[ back ]
Prairie Twp. considers building recreation center
Prairie Township residents could soon see the development of a recreation center and a reduction in operation days for the township senior center.
On May 30, the Prairie Township trustees gave the go-ahead to architectural and engineering firm Moody-Nolan and Associates to study the feasibility and potential features of a township recreation center.
“The study is the first step to determine what kind of facility will best meet the community’s needs,” said Moody-Nolan representative Janet Jordan.
The firm’s portfolio includes The Ohio State University Schottenstein Center and regional YMCA facilities in Grove City, Gahanna, Hilliard, and Powell.
The study proposal outlines what will be examined for a community center. The firm will scrutinize demographic data and complete a market analysis of other recreation programs in the vicinity.
Another component will consider the programs and the spaces the facility might offer.
The study will also present possible sites for the center, as well as nail down the costs to build, maintain and staff it.
Moody-Nolan and township officials expect the analysis to be completed in six months.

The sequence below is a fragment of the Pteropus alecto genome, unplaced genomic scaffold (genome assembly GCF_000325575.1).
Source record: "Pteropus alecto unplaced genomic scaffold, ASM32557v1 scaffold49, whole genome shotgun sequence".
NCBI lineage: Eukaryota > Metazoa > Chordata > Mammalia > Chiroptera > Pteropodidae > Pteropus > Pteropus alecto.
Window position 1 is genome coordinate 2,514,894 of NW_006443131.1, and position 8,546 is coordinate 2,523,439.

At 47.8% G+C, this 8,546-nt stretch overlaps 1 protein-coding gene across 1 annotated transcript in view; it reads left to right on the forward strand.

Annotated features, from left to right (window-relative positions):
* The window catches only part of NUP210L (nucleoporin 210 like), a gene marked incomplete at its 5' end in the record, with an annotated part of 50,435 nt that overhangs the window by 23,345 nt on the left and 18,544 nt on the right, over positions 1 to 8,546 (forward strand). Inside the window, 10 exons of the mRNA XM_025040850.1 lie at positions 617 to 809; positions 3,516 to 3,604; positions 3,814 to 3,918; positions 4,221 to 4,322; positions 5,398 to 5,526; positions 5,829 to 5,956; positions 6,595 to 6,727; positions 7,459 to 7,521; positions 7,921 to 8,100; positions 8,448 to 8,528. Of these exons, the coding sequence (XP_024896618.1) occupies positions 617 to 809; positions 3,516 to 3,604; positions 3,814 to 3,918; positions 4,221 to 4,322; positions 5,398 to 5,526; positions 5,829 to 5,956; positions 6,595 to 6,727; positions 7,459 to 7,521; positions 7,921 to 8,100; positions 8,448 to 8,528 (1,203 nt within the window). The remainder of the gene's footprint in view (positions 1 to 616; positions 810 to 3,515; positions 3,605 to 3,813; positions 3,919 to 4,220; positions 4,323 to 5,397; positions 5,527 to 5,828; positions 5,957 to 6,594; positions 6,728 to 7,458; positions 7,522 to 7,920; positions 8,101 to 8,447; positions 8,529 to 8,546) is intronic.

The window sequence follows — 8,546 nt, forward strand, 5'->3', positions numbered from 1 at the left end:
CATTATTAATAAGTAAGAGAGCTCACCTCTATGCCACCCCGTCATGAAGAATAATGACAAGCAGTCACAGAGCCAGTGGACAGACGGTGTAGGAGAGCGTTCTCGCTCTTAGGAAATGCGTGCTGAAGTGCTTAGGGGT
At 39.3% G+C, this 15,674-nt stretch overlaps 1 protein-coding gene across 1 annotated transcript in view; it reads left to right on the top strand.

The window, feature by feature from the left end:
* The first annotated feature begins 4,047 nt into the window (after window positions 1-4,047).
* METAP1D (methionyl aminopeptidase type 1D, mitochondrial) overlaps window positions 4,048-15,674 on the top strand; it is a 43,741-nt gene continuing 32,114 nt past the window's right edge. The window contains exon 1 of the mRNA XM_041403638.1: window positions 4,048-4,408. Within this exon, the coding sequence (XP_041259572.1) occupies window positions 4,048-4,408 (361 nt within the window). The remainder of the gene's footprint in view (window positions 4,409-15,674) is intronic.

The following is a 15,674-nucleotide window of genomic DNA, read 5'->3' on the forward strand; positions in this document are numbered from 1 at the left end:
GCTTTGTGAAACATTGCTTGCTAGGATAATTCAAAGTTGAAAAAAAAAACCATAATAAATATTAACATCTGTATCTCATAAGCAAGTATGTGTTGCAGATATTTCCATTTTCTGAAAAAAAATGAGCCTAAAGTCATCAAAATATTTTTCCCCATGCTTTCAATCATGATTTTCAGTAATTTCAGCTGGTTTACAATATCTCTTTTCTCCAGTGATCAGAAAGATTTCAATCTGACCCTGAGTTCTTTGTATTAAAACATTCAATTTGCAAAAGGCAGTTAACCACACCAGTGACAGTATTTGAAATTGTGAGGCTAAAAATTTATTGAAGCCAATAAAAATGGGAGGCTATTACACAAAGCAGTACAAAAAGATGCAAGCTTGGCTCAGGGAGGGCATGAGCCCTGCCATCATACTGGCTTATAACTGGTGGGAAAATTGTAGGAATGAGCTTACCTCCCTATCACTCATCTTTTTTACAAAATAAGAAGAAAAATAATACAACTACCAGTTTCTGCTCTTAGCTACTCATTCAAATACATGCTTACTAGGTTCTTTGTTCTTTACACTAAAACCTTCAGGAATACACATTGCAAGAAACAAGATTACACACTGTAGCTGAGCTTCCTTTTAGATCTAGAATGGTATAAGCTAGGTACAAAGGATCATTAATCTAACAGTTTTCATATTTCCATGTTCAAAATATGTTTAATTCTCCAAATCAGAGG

Jordan said there are opportunities for resident input, including two public meetings and several closed meetings with community organizations.
The recreation center will be financed primarily by funds generated from the Joint Economic Development Zone (JEDZ).
The concept of a community center was tossed around for years as a way to improve the quality of life for residents. Only since the passage of the JEDZ has the idea became a practical one, said Prairie Township Administrator Tracy Hatmaker.
If a recreation center is built, it will house the township senior center, which is now facing a potential reduction in hours of operation.
On May 16, the trustees voted to close the senior center on Saturdays. This was due to a lack of volunteer staffing and low attendance, said Robin Comeans, director of the senior center.
The decision was initially effective on June 2, but at the May 30 meeting, residents contested the move and the trustees conditionally reconsidered.
“If there is enough interest for Saturdays, and enough volunteers, we will keep it open,” said Trustee Vice Chairman Steve Kennedy. “But if nobody steps forward to provide leadership and staffing to keep the doors open, we will be forced to close it.”
According to Comeans, the trustees will make a final decision at its June 13 meeting.
“If we can get volunteers to staff Saturdays until August, we will keep it open, but it’s been a real problem keeping volunteer staffing levels up,” Comeans said.
[ back ]